Film review: The Shining (1980), directed by Stanley Kubrick
The Overlook Hotel is a big and distinguished old establishment that closes for the winter. It simply costs too much to keep it open, because it’s in such a remote spot that keeping the roads clear of snow is futile. So the owners close it down every winter and has someone stay there and look after it, make sure to keep the pipes from freezing and so on.
This particular winter Jack Torrance (Jack Nicholson), his wife Wendy (Shelley Duvall) and son Danny (Danny Lloyd) take up residence. Jack is a former alcoholic trying to write a novel, so the peace and quiet of a winter at the Overlook is just what he’s looking for. He’s not even put off by hearing that one of his predecessors got cabin fever one winter and slaughtered his entire family.
While the Torrances are shown around, Danny gets talking with a nice old man called Dick Hallorann (Scatman Crothers). Or rather, Hallorann is the one doing most of the talking. It seems that the two have a thing in common, something Hallorann’s mother used to call “the Shining”, being able to talk telepathically to other humans, and also be extra sensitive to the energy of different places. The Overlook Hotel doesn’t exactly give off good vibrations.
As winter draws in, so do Danny’s frightening visions … and his father’s insanity.
Based on the book by Stephen King, Stanley Kubrick’s adaptation of The Shining comes in at #48 on the IMDb Top 250 list. And I’m not entirely sure why.
I’ve not read a lot of Stephen King, I have to admit, because when I was in a phase of reading the horror section of my local library I opted for Dean R Koontz instead, because his books weren’t two-inch bricks in two parts. “I want to read It, because I’ve seen some of that on telly! *sees all 4 inches of book in shelf* …On second thought, never mind!” So no, I’ve not read this one. I have heard, however, that Stephen King didn’t like this adaptation, because it wasn’t true to the book. When I saw another adaptation, a 1990s miniseries which apparently is closer to the book, I enjoyed it very much. That was spooky. This … isn’t.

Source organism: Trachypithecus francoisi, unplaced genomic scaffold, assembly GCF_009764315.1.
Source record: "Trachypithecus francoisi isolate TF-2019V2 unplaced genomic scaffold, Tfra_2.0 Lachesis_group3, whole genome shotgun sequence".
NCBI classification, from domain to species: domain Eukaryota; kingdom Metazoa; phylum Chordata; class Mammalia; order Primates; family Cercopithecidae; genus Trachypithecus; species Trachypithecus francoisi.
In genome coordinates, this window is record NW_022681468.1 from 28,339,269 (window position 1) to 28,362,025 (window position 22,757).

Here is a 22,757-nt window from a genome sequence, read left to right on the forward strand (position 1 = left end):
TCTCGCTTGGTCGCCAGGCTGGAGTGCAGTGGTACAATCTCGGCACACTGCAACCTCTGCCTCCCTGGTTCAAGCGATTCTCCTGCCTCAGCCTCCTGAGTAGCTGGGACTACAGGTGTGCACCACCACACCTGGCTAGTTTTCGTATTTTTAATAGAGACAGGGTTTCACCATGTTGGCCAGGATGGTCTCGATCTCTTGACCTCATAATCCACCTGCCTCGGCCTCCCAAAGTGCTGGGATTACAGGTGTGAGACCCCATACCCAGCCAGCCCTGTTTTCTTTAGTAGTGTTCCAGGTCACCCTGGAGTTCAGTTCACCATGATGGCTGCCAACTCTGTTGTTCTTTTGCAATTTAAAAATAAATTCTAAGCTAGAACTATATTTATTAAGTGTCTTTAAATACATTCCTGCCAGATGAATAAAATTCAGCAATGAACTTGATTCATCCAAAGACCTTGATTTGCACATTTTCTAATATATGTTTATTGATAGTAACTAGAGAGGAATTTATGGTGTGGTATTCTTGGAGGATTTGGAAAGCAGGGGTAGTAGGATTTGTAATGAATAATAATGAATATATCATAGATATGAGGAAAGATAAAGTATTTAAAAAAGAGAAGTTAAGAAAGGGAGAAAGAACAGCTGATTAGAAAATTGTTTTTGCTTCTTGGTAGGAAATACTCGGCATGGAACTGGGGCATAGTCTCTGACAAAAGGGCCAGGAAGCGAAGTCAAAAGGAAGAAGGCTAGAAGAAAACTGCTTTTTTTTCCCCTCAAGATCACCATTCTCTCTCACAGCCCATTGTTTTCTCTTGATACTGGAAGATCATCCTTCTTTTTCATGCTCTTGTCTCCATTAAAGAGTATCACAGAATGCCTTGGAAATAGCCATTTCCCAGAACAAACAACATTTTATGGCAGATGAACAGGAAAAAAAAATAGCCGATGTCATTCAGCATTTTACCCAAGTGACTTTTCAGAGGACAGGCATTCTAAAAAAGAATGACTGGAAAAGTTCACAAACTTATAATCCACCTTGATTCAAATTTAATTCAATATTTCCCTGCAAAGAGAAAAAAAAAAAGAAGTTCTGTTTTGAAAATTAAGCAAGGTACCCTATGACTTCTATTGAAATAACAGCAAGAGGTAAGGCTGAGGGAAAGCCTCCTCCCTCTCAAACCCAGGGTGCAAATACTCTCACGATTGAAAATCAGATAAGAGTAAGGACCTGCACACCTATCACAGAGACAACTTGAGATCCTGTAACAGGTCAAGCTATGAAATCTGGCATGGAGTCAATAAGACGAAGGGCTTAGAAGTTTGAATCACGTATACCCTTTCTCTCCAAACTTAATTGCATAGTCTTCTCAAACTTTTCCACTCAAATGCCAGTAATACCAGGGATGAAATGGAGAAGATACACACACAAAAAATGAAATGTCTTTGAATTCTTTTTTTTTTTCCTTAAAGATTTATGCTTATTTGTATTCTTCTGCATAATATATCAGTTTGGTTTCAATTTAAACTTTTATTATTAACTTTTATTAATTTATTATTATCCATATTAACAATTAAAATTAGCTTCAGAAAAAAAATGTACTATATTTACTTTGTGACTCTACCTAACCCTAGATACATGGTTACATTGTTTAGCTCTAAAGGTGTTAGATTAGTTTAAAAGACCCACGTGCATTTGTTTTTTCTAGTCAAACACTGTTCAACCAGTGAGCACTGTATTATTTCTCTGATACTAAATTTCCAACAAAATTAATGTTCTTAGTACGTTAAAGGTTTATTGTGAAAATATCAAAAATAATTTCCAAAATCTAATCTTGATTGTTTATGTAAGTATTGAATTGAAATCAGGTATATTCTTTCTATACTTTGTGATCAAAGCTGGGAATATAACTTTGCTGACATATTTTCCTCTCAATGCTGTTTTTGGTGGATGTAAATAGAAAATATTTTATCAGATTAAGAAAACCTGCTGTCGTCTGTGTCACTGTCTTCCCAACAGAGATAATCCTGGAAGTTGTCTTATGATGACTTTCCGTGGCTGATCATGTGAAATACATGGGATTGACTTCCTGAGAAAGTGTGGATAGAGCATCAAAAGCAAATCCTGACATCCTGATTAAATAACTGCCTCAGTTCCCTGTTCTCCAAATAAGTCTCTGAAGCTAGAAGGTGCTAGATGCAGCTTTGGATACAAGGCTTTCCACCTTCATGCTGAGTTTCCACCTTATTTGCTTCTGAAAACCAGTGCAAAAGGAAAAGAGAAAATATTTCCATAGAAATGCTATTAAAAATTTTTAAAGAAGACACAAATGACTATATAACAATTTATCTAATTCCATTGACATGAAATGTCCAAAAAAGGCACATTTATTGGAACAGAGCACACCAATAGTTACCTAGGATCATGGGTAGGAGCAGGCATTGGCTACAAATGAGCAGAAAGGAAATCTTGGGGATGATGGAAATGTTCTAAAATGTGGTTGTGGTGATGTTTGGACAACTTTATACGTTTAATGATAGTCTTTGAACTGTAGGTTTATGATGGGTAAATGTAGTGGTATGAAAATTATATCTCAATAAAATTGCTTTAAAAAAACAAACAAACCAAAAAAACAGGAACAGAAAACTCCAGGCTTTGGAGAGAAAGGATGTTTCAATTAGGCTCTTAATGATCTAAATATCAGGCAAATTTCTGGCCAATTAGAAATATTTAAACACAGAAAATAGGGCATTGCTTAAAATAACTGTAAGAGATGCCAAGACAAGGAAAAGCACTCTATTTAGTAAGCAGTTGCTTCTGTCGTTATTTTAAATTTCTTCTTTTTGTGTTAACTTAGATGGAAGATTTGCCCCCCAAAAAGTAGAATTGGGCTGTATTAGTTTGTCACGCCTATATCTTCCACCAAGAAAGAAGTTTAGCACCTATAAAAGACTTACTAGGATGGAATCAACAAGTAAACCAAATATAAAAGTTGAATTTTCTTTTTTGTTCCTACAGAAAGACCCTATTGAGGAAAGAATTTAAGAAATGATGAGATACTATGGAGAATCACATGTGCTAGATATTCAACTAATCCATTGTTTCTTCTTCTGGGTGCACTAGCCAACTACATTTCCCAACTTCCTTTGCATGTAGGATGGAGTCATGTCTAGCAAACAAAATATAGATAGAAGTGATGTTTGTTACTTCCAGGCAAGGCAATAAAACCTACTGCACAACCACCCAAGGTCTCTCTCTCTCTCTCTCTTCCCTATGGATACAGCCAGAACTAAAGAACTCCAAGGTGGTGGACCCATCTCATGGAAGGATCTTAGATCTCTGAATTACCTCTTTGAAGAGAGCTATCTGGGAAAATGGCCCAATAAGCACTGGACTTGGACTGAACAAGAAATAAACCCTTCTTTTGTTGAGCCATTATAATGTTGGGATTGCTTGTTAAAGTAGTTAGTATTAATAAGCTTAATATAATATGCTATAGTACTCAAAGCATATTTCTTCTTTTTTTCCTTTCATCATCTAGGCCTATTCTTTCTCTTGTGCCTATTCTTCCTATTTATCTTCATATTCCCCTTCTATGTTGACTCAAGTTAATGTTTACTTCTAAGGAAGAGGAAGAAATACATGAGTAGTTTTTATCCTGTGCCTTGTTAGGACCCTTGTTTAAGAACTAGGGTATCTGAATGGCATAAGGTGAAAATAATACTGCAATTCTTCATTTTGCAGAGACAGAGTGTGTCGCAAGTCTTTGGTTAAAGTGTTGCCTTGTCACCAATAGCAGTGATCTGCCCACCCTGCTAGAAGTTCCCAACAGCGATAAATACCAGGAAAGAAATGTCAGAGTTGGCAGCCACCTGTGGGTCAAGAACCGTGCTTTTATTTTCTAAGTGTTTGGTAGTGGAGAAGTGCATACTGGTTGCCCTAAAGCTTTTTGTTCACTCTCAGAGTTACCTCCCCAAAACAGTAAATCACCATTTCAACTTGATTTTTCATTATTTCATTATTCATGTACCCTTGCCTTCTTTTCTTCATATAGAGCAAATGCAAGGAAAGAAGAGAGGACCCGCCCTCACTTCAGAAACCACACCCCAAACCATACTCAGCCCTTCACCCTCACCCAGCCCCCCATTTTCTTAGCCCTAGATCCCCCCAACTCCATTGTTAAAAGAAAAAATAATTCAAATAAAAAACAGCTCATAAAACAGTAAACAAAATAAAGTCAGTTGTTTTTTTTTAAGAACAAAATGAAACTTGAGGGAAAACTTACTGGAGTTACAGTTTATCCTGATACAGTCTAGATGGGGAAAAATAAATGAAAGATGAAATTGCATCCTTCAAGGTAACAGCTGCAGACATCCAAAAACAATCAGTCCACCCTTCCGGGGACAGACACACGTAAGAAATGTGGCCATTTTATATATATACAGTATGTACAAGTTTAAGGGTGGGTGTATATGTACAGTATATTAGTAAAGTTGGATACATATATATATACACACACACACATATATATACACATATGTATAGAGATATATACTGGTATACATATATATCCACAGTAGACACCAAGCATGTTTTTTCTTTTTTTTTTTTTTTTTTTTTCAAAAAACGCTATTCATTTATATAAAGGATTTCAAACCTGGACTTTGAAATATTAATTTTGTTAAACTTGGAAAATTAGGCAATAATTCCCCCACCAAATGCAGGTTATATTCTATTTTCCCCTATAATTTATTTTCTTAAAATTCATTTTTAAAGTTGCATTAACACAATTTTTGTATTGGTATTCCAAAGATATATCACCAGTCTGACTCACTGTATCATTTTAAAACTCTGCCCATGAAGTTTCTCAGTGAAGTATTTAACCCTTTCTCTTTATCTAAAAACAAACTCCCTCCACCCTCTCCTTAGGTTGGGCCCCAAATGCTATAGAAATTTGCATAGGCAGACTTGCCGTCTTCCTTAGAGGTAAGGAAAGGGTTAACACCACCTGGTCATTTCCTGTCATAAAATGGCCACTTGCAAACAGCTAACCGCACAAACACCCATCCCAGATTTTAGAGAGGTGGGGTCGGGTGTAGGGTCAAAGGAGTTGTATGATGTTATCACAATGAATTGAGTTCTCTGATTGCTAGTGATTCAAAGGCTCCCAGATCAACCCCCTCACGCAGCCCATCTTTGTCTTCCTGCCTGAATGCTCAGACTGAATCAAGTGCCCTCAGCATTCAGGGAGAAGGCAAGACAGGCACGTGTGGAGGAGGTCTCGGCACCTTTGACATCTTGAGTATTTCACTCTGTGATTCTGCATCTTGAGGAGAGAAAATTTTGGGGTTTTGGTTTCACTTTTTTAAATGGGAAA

The problem I have with Stephen King adaptations (like I said, I can’t really say a lot about the books) is that they tend to be about blood gushing from places where blood doesn’t normally gush. Lifts (The Shining), sinks (It), falling buckets (Carrie), and so on. That’s not scary, that’s just … disturbing, possibly. Oh wow, lots of red liquid, I’m terrified, not. The twins Danny keeps seeing? That works better, but it’s still just a big house where Jack Torrance slowly goes out of his tiny mind and becomes a homicidal maniac. (Oops, does that give it away? Sorry.)
It doesn’t give me goosebumps or makes me realise I need to breathe. It’s a fascinating story about a man’s descent into madness, but that’s about it. The child cycles around on a tricycle and talks to his imaginary friend, and Hysterical Woman is hysterical. I understand that your husband turning into a homicidal, axe-wielding maniac is traumatic and frightens the life out of you, but for goodness sake, would you stop screaming for five seconds and do something before he chops the life out of you instead?! You have a child to protect!
Thank goodness for Hallorann, who is both sympathetic and wise. What a bloke. Good man. Definitely my favourite character.
Could the characters have been played by other actors? Sure. Not difficult to play a screaming victim. Jack Nicholson made a very good Jack Torrance, though. Probably the most memorable thing about the whole film, to be honest. Intense malice, thinly veiled insanity, anger management issues … Very well played. The setting is rather epic too, but the film as a whole feels like it takes too long to get anywhere, and for a film about a haunted house that haunts people, there’s not enough eerie build-up. It’s just resorting to cheap shock tactics and while it’s a pretty good film, there are so many things I really don’t like about it.
3.5 out of 5 hedge labyrinths.
(Update 2021: Kubrick tormented poor Shelley Duvall relentlessly off-camera in order to get her into the “right” mental state. That’s not okay.)